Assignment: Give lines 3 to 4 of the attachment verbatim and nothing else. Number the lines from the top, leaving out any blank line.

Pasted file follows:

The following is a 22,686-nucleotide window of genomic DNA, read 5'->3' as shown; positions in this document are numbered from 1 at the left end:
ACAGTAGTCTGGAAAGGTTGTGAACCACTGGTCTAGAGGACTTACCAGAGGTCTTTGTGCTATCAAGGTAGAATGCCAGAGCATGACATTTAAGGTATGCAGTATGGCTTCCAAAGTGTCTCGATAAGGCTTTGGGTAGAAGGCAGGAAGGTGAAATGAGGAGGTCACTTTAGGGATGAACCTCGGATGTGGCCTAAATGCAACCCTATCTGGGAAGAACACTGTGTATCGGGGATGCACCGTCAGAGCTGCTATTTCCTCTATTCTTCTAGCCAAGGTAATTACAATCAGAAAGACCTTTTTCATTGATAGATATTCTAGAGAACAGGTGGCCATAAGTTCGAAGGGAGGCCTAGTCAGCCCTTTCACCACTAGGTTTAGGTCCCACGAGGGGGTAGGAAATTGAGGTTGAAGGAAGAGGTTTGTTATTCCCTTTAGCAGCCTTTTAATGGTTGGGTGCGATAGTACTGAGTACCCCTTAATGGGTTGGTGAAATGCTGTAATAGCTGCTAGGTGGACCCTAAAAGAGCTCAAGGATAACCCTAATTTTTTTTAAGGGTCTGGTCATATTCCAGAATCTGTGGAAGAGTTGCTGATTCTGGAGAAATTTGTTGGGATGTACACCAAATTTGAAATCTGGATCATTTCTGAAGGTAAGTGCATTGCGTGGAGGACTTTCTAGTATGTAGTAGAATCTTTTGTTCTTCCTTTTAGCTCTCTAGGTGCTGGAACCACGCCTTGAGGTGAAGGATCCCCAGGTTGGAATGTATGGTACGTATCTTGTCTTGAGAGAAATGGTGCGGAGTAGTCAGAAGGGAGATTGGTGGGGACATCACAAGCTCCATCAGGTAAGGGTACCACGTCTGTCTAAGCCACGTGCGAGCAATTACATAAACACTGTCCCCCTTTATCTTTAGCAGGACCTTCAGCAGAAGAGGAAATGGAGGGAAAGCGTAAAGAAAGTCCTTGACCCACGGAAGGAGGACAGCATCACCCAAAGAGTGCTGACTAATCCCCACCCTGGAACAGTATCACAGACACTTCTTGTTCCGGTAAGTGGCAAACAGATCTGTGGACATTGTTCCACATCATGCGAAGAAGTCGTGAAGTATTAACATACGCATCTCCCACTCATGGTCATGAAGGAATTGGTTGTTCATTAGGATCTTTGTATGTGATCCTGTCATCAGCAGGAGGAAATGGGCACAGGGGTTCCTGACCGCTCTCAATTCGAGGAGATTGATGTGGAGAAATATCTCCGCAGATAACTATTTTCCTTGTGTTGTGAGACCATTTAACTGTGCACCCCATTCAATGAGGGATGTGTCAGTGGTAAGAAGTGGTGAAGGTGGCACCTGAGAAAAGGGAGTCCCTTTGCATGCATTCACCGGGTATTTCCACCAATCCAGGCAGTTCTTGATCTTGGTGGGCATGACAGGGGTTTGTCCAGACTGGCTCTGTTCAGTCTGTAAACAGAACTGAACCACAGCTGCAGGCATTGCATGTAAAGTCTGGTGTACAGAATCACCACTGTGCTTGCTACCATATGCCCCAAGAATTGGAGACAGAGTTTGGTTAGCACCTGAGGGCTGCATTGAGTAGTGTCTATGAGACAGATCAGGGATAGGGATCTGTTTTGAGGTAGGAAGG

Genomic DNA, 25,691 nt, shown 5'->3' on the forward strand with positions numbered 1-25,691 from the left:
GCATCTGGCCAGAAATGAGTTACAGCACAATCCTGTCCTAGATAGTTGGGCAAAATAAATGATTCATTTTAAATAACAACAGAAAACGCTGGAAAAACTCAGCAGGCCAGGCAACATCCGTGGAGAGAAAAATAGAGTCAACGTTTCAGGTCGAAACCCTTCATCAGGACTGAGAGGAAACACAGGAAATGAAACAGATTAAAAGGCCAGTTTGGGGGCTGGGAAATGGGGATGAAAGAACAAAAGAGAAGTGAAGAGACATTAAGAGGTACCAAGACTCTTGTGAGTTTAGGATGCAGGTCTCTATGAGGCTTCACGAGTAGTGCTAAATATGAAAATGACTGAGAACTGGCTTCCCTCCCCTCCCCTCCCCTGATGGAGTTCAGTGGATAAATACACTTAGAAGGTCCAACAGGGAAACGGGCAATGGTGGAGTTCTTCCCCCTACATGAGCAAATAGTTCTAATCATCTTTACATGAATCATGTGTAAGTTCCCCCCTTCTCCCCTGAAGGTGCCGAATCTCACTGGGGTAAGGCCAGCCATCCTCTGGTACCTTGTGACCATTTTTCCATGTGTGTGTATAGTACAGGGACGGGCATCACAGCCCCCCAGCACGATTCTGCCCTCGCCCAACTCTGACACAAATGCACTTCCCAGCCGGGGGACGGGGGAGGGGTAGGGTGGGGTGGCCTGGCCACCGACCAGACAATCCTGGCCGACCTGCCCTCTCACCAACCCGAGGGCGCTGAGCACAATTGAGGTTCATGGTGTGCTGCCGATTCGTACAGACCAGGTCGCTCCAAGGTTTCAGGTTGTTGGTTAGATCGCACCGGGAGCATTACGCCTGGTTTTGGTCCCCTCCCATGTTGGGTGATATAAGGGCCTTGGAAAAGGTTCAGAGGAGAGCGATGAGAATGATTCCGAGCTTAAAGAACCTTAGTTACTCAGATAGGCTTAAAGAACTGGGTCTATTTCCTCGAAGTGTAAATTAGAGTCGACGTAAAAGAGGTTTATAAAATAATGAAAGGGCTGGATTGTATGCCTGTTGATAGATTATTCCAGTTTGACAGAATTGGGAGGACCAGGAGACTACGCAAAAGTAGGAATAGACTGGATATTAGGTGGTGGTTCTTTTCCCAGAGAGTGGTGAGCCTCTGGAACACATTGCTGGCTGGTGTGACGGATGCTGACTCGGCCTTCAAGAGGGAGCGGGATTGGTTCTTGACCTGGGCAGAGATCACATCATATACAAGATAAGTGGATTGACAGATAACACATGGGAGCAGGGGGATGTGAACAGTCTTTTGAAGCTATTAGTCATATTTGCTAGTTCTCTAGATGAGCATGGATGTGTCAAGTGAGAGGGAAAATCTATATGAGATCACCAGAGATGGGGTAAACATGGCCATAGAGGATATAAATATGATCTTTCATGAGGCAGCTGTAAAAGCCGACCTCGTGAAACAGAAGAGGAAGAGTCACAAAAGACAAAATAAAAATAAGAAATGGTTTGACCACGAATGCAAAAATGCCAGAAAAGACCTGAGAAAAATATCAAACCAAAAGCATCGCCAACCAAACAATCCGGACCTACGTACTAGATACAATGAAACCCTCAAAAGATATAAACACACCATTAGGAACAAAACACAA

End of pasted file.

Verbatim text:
Genomic DNA, 25,691 nt, shown 5'->3' on the forward strand with positions numbered 1-25,691 from the left:
GCATCTGGCCAGAAATGAGTTACAGCACAATCCTGTCCTAGATAGTTGGGCAAAATAAATGATTCATTTTAAATAACAACAGAAAACGCTGGAAAAACTCAGCAGGCCAGGCAACATCCGTGGAGAGAAAAATAGAGTCAACGTTTCAGGTCGAAACCCTTCATCAGGACTGAGAGGAAACACAGGAAATGAAACAGATTAAAAGGCCAGTTTGGGGGCTGGGAAATGGGGATGAAAGAACAAAAGAGAAGTGAAGAGACATTAAGAGGTACCAAGACTCTTGTGAGTTTAGGATGCAGGTCTCTATGAGGCTTCACGAGTAGTGCTAAATATGAAAATGACTGAGAACTGGCTTCCCTCCCCTCCCCTCCCCTGATGGAGTTCAGTGGATAAATACACTTAGAAGGTCCAACAGGGAAACGGGCAATGGTGGAGTTCTTCCCCCTACATGAGCAAATAGTTCTAATCATCTTTACATGAATCATGTGTAAGTTCCCCCCTTCTCCCCTGAAGGTGCCGAATCTCACTGGGGTAAGGCCAGCCATCCTCTGGTACCTTGTGACCATTTTTCCATGTGTGTGTATAGTACAGGGACGGGCATCACAGCCCCCCAGCACGATTCTGCCCTCGCCCAACTCTGACACAAATGCACTTCCCAGCCGGGGGACGGGGGAGGGGTAGGGTGGGGTGGCCTGGCCACCGACCAGACAATCCTGGCCGACCTGCCCTCTCACCAACCCGAGGGCGCTGAGCACAATTGAGGTTCATGGTGTGCTGCCGATTCGTACAGACCAGGTCGCTCCAAGGTTTCAGGTTGTTGGTTAGATCGCACCGGGAGCATTACGCCTGGTTTTGGTCCCCTCCCATGTTGGGTGATATAAGGGCCTTGGAAAAGGTTCAGAGGAGAGCGATGAGAATGATTCCGAGCTTAAAGAACCTTAGTTACTCAGATAGGCTTAAAGAACTGGGTCTATTTCCTCGAAGTGTAAATTAGAGTCGACGTAAAAGAGGTTTATAAAATAATGAAAGGGCTGGATTGTATGCCTGTTGATAGATTATTCCAGTTTGACAGAATTGGGAGGACCAGGAGACTACGCAAAAGTAGGAATAGACTGGATATTAGGTGGTGGTTCTTTTCCCAGAGAGTGGTGAGCCTCTGGAACACATTGCTGGCTGGTGTGACGGATGCTGACTCGGCCTTCAAGAGGGAGCGGGATTGGTTCTTGACCTGGGCAGAGATCACATCATATACAAGATAAGTGGATTGACAGATAACACATGGGAGCAGGGGGATGTGAACAGTCTTTTGAAGCTATTAGTCATATTTGCTAGTTCTCTAGATGAGCATGGATGTGTCAAGTGAGAGGGAAAATCTATATGAGATCACCAGAGATGGGGTAAACATGGCCATAGAGGATATAAATATGATCTTTCATGAGGCAGCTGTAAAAGCCGACCTCGTGAAACAGAAGAGGAAGAGTCACAAAAGACAAAATAAAAATAAGAAATGGTTTGACCACGAATGCAAAAATGCCAGAAAAGACCTGAGAAAAATATCAAACCAAAAGCATCGCCAACCAAACAATCCGGACCTACGTACTAGATACAATGAAACCCTCAAAAGATATAAACACACCATTAGGAACAAAACACAA